But here's why he is taking notes because like he's, he gets to be the creative and the fun brother, right? Like the integrator operator, like is me, is this guy, so I'm the, he got, I gotta cover my booty right here. I'm the one that's been handling all that for the last, like three years. And, and, and this is so cool.
    Like we have listeners in, in New Jersey, right? Like, so. This is so cool. So if, if this, like this applies to you, please get in contact with Mitch. I would put all the, all the links right below. If you're not in my state, I'll find you, somebody, especially down by you guys. I have a huge network in Florida, so I love it.
    I love it. And, you know, as you were explaining all this, I'm like, yep, wait, I went through that. Right. And it was, we never had really like, you know, knock on wood, a negative experience, but these are things that, as we were moving and growing as a business, like we started. To hire people. And then, you know, we're going through taxes.
    I'm like, Hey, do you have this in place? And that in place and that in place. Right. And for those that are running, maybe a fairly small business, right. That this is not a thing that you might have thought from day one. I highly recommend go look into it because what it, what happened to me was. I got presented with the thing that I had to do.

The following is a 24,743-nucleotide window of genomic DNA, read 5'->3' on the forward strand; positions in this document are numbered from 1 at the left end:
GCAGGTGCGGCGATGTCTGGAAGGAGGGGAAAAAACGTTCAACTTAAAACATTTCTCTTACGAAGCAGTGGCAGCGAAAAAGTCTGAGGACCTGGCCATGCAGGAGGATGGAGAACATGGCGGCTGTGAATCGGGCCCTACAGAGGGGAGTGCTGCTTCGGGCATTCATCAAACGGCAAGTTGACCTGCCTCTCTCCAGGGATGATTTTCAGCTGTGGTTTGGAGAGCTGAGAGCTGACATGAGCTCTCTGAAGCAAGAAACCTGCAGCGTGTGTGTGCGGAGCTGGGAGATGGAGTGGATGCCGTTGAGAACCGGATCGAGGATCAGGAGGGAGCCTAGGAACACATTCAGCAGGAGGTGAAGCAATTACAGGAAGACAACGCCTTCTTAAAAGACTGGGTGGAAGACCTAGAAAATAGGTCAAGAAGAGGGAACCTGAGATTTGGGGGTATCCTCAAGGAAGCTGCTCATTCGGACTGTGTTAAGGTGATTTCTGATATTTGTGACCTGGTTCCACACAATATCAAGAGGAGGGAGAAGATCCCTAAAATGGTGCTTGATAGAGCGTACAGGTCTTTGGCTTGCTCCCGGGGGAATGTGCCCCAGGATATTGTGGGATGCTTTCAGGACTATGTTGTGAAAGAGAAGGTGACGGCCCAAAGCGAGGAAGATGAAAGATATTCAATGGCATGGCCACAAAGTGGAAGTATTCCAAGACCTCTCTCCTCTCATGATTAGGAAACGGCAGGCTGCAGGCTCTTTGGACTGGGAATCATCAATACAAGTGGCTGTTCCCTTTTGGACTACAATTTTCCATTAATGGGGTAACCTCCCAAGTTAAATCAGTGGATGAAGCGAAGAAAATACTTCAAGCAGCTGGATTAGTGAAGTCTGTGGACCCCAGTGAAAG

And then this set me back operationally away from really paying attention to what I really wanted to do in the business. Right. Like I'm and I'm being completely honest. Right? Like, I, it doesn't thrill me to try to take care of all of this, but we have to do it right. It's to it's the right thing to do.
    So, uh, I wanna encourage you to take care of that early on. because you're gonna have the, you're gonna be set up to do what you live and follow your passion and, and with your business and serve more people because you are protected. Right. It's it's like that story or that, that when you're in the plane, right?
    Like, and the oxygen mask come down, right. They tell you, put your mask first and then put it to the, in the person next to you or the kid, because you gotta be okay. First before you take care of the other. So, Mitch, thank you so much for this massive crash course on, on baseline again, like no problem. That was just a beginner level.